The business community has also been affected, said Michelle Price, chief executive officer of AustCyber, a government-funded company focused on building the domestic cybersecurity industry.
“Industry threat analysts in Australia and elsewhere were telling me that as lobster shipments and barley were being rejected, they were seeing a commensurate level of activity happening in the cyberdomain coming from China,” she said.
“We are going through the experience that other nations have before us, where it’s not just retaliation aimed at the government, it spills out over into the broader economy and to the community,” she said. “We become collateral damage in those kinds of government-to-government machinations.”
Australian universities, which collect about A$10 billion per year from Chinese students, are reluctant to discuss the country’s online behavior in any aspect.
The cybersecurity research department at Monash University in Melbourne does not “get involved in any political stories relating to China,” as their researchers “are not comfortable commenting on this issue,” Hande Cater, the media adviser at Monash’s Information Technology Faculty, wrote in an e-mail.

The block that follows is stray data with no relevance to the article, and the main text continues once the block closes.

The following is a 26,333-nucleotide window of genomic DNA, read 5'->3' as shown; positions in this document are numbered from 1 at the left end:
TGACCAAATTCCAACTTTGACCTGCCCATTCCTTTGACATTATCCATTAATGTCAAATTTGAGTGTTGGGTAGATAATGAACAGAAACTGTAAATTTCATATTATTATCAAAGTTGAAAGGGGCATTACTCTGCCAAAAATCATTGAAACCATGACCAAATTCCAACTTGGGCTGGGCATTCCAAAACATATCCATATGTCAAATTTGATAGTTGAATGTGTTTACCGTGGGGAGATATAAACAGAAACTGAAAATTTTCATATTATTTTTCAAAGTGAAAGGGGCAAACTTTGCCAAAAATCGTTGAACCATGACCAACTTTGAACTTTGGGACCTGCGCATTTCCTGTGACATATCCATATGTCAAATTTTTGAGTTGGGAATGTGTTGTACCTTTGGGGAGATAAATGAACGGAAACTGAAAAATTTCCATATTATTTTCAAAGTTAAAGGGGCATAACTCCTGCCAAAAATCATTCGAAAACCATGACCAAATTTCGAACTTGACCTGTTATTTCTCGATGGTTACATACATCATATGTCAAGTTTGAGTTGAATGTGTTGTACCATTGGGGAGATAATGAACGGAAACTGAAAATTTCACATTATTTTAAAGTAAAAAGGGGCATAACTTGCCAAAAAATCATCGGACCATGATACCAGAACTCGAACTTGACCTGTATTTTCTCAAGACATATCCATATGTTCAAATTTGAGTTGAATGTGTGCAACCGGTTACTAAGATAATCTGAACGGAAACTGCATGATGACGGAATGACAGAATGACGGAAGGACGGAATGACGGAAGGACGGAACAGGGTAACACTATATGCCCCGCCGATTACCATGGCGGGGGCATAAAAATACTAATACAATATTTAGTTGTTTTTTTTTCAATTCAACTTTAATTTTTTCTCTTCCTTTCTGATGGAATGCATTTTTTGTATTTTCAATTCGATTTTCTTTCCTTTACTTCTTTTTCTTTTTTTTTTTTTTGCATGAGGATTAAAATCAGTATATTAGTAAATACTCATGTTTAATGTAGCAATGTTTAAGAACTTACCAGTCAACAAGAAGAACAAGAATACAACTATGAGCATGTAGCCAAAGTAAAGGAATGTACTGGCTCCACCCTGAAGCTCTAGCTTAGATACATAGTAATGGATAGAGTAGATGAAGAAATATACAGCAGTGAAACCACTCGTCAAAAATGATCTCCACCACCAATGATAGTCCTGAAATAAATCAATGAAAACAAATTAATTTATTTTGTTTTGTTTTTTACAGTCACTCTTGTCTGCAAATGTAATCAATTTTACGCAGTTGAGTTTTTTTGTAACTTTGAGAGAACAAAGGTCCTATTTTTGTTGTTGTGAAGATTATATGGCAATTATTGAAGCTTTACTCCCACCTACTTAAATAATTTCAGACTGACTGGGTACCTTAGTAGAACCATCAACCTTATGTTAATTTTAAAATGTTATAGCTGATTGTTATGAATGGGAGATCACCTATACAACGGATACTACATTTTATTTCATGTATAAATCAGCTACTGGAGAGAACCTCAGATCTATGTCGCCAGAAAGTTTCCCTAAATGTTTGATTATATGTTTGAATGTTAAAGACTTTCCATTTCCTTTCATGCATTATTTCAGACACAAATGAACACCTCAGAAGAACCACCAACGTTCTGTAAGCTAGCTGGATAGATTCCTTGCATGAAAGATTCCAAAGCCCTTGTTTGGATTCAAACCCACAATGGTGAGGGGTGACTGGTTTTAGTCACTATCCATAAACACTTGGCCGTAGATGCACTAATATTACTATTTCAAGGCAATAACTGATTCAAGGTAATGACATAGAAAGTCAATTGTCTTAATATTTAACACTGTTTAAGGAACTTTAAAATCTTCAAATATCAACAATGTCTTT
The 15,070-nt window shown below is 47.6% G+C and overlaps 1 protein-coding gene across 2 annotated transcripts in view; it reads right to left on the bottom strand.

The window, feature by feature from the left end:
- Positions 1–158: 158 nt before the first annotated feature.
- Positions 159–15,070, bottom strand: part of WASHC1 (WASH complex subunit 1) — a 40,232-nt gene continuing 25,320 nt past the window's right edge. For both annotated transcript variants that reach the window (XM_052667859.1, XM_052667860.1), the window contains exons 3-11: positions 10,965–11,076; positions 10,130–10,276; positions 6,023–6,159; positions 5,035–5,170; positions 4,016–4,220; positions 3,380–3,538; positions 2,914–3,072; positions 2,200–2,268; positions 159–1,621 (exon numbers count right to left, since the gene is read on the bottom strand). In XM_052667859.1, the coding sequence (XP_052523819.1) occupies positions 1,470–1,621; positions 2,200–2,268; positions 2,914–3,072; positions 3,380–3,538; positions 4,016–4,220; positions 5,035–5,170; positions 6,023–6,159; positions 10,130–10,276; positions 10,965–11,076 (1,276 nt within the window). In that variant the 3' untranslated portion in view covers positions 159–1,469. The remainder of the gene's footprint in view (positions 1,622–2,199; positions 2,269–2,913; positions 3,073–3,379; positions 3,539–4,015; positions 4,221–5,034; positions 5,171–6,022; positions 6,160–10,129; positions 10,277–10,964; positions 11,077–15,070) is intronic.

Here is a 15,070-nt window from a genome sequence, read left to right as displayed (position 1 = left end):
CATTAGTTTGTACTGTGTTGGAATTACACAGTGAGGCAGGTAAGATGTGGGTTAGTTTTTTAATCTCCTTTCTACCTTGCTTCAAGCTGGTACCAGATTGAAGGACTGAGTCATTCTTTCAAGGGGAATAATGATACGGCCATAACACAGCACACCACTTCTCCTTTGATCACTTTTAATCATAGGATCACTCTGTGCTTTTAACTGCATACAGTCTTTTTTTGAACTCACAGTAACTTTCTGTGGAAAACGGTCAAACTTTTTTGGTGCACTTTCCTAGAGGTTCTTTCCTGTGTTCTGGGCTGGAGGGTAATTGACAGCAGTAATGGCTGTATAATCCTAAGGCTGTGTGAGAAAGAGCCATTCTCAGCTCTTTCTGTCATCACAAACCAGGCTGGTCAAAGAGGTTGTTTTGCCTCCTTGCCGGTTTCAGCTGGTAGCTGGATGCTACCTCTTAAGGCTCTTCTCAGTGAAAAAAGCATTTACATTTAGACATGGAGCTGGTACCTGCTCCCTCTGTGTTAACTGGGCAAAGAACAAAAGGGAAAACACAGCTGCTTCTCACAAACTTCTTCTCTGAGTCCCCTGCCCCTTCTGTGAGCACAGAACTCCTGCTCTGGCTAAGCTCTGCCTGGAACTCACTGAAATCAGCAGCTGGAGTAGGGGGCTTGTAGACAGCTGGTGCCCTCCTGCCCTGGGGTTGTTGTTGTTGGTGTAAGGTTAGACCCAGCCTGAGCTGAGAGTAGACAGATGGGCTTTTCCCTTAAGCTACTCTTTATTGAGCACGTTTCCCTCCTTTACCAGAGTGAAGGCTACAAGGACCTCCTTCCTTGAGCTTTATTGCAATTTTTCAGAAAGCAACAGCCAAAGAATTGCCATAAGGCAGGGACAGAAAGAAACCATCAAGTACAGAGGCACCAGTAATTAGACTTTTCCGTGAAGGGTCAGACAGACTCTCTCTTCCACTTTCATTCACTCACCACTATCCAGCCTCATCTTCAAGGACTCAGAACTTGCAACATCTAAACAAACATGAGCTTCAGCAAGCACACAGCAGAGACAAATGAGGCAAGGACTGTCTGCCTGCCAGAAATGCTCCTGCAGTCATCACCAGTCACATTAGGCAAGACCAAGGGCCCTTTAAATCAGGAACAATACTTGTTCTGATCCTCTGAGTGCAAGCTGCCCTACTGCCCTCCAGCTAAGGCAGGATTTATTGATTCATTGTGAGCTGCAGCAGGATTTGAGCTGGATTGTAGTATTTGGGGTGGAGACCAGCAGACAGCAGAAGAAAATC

Australia’s circumstances might be unique. Nevertheless its situation shows the range of tactics experts say China can deploy against any country that falls foul of Beijing.
For now, Australia is in the freezer, former Australian prime minister Malcolm Turnbull said, and it is unlikely either side will blink anytime soon.
“We have boundaries of trust with China, and there’s nothing wrong with that, but what we’ve got to do is focus on the areas where we do have a level of trust,” said Turnbull, who as prime minister banned Huawei from bidding to install Australia’s 5G network.
“If I say I don’t trust you enough to not misuse a capability that you would have if you built our 5G network, you are not going to persuade me by then beating me up in a whole lot of other areas,” he said.